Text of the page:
It may position him for a political battering but George Osborne scrapped the 50p tax rate for top earners – and drew praise from the Midlands professional community.
As widely expected, the chancellor cut the top rate of tax by 5p to 45p, claiming it was holding back people from investing in Britain.
The move is a political hot potato – and drew criticism from Labour leader Ed Miliband and union bosses – but business leaders in the West Midlands have given the move their backing.
However, they predicted that companies will choose en masse to delay bonus payments until next year, as the cut comes into force on April 13.
Tom Downing, at Deloitte Midlands, said: “This move is welcome – and not surprising, given that HMRC’s own study suggests that increasing the top rate of tax to 50p failed to deliver the extra tax receipts that had been intended. The new rate is internationally competitive with the US, where it is 45 per cent, France, where it is 48 per cent, and Germany, where it is 46 per cent.
“In the short term, though, high earners still face an effective personal tax rate, including National Insurance, of 52 per cent the Government recognises that, for owner managed businesses and others, it is relatively easy to manage the timing of remuneration and bonuses over and above basic salary and has allowed for this in the Budget calculations.
“In practice, we can expect a trend to deferring payment of bonuses to high earners until after April next year to take advantage of the lower tax rate.”
Mr Osborne said the 50p rate had distorted the economy by encouraging tax avoidance, and cutting it to 45p would only cost the exchequer £100 million. “It raises at most a fraction of what we were told, and it may raise nothing at all,” he insisted.
Graeme Crawford, leader of Ernst & Young’s tax practice in the Midlands, said: “The UK’s arrivals lounges are likely to be booming next year as entrepreneurs respond to a far more positive message from the Chancellor.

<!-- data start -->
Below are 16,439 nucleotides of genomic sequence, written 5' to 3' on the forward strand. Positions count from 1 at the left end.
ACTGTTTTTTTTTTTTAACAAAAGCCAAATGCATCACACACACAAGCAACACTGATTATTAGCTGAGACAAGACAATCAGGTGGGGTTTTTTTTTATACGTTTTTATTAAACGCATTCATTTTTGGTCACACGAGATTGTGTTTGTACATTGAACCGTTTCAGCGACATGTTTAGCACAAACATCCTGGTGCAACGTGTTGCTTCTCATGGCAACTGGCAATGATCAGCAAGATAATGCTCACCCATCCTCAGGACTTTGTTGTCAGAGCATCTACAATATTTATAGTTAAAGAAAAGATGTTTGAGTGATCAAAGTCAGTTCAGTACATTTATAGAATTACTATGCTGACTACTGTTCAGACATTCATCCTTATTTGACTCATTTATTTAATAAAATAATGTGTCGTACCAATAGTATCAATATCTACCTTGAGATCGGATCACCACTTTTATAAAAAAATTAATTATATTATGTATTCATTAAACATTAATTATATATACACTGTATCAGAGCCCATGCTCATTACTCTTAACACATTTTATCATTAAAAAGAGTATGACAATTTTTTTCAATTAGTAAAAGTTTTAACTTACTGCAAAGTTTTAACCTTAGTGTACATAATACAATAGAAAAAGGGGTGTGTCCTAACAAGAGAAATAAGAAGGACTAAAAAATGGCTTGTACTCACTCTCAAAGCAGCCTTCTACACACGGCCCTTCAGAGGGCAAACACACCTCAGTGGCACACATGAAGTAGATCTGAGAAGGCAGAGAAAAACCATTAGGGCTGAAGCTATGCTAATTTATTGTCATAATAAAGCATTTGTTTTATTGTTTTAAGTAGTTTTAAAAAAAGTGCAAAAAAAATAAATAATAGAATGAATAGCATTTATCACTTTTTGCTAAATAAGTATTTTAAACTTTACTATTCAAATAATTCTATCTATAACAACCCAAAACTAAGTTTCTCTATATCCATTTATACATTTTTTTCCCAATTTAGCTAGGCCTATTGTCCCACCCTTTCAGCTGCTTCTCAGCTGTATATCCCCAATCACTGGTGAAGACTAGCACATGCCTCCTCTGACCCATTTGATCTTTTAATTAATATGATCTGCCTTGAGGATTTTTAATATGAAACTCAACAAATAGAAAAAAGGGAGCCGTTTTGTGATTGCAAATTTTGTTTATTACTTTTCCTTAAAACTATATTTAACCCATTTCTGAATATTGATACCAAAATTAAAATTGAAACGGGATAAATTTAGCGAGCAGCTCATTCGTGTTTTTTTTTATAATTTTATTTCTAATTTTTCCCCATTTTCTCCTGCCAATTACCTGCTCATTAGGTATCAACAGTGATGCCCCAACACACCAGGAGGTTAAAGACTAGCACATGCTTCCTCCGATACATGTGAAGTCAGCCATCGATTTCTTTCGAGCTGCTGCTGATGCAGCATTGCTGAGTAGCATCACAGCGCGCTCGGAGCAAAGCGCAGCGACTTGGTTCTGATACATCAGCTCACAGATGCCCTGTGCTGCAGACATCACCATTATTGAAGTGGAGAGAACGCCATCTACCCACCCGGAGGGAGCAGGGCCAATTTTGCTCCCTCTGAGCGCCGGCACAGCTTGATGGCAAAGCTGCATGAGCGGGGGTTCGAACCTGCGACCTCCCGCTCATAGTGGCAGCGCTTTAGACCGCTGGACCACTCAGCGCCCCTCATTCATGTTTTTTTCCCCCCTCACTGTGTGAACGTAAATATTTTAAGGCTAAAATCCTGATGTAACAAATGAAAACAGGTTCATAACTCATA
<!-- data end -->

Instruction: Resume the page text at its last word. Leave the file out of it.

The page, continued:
‘‘In his speech, the Chancellor has matched his reforms of the business tax environment by addressing the much maligned 50p rate. By removing this deterrent, the Chancellor has put the substance behind his rhetoric; the UK is open for business.
“HMRC’s report showed that the first year of the 50p rate generated far less for Treasury coffers than expected, demonstrating the pervasive image that it had portrayed of the UK.
“The Chancellor pointed out that a rate of 45 per cent brought in broadly the same amount of revenue, without all the negative baggage.”
Mark Burgess, head of tax for DLA Piper in Birmingham, added: “While the Chancellor will no doubt take a political battering over the announcement that the top rate of income tax will be reduced from 50 per cent to 45 per cent, it is questionable whether the actual cost to the country of such a reduction is significant when compared to the message delivered to the outside world that Britain is “open for business”.
“However, delaying the 45 per cent income tax cut until 2013 will inevitably lead to some individuals trying to shift income into the next tax year.
‘‘If the Government do not address this issue then it would seem like a significant oversight, as the Chancellor was keen to criticise the Labour government for a similar consequence when they introduced the 50 per cent tax rate, leading to a significant shifting of income into the previous tax year.”